The political battle for Britain’s economy: facts or feelings?

Governments are elected, or deposed, on the basis of the economy. However, the choice is often not between two radically different economic approaches but rather voters’ feelings about their personal financial situation. The next election will see two analyses of the economic situation presented to the British people, who will be asked to decide which they believe, and who they trust to look after the economy after May 2015.

Chancellor George Osborne’s strategy is built around a steadily improving economy, with the promise of more to come if the voters allow him to keep his steady hand on the tiller. His opposite number Ed Balls lacks the Chancellor’s air of responsibility but is trying to make up for it with an appeal to the personal feelings of voters about their own financial situation. Which agenda wins the day will be a matter of numbers, but also of emotion.

Ronald Reagan understood the importance of appealing to feelings at the 1980 US Presidential Election asking “are you better off than you were four years ago?”, a question to which he hoped the answer was ‘no’, with the result that the incumbent Jimmy Carter was rejected by the public. In 2015, Labour will be looking to pull off a similar trick.

Looking at the headline numbers, the Conservatives appear to have a decent story to tell. “Britain’s economic plan is working”, declared Mr Osborne once again as he opened his budget speech on 19th March forecasting another increase in growth to 2.7% in 2014. With interest rates at historic lows, unemployment under control and inflation very low in comparison to periods in living history, he could be forgiven for expecting a national mood of optimism.

The public certainly seem to be granting him credit for his stewardship: as the economy improved over the course of 2013, polls suggested the public increasingly rated the Conservatives as the more economically credible party, ending the year 5 points ahead of Labour on the economy, having begun the year a point behind.

Labour will hope sufficient numbers of people will feel the Government’s economic recovery is not delivering for them, and want a change. The following day, however, The Institute of Fiscal Studies backed Ed Balls’ claim of a 6% fall in absolute wages between spring 2010 and Autumn 2013.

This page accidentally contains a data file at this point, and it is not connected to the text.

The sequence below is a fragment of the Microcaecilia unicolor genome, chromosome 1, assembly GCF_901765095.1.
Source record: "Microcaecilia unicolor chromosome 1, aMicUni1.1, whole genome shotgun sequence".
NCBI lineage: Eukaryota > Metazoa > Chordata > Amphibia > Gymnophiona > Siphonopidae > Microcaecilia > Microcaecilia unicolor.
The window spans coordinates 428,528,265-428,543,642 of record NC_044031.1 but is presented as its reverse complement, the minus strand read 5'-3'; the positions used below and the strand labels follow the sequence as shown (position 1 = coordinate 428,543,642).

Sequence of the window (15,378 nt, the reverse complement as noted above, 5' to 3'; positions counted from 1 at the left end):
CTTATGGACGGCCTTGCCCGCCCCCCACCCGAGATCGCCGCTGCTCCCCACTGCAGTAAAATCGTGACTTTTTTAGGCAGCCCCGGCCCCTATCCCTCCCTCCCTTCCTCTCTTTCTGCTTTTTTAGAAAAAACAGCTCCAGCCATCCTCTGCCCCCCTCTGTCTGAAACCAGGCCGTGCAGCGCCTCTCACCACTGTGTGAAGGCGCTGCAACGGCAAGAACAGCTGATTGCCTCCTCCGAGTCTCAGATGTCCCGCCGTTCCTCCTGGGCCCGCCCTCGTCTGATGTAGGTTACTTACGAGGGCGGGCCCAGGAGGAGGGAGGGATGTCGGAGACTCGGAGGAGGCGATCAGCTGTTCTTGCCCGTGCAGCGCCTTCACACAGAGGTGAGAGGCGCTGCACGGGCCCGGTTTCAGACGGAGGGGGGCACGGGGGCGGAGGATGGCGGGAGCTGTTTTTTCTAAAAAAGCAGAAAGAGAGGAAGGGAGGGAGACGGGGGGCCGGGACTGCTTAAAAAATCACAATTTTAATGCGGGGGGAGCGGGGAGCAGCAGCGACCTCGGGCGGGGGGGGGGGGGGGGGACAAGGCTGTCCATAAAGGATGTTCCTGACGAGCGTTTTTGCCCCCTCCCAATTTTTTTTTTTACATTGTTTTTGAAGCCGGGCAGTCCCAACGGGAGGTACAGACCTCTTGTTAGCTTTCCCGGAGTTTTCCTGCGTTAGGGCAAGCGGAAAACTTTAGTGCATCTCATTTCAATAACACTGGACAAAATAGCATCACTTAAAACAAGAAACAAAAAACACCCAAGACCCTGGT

The danger for Labour, though, is that even if they win that argument it may not be enough. They still have some way to go in convincing people their offer is the better one.

A YouGov poll published on 13th December found that 25% thought they would have been better off if Labour had won in 2010, 32% worse off while 31% felt they would be much the same. The figures were even stronger for the Conservatives when questioned on the broader economy, with just 21% believing the economy would be doing better under Labour, while 42% believed it would be doing worse and 26% thought it would be much the same.

Ultimately, though, what will matter is who people vote for on election day. And polls of voting intentions continue to show a poll lead for Labour, albeit reduced almost to nothing over the past year, in terms of the public vote at least. While they broadly give the Government credit for its  handling of the economy, they may not yet feel this entitles Conservatives to their vote. This in turn is what prompts Osborne to emphasise that the challenge is far from over.

So both sides may have more to do to reach hearts and minds, regardless of where the numbers fall. The Prime Minister and Chancellor have begun 2014 appealing once again to voters’ good sense and understanding of how to run a household. For Labour’s part, while their cost of living agenda resonates well with the public at present, if wages begin to rise, the two Eds will be left with the unwelcome task of trying to tell people they are poorer than they feel.

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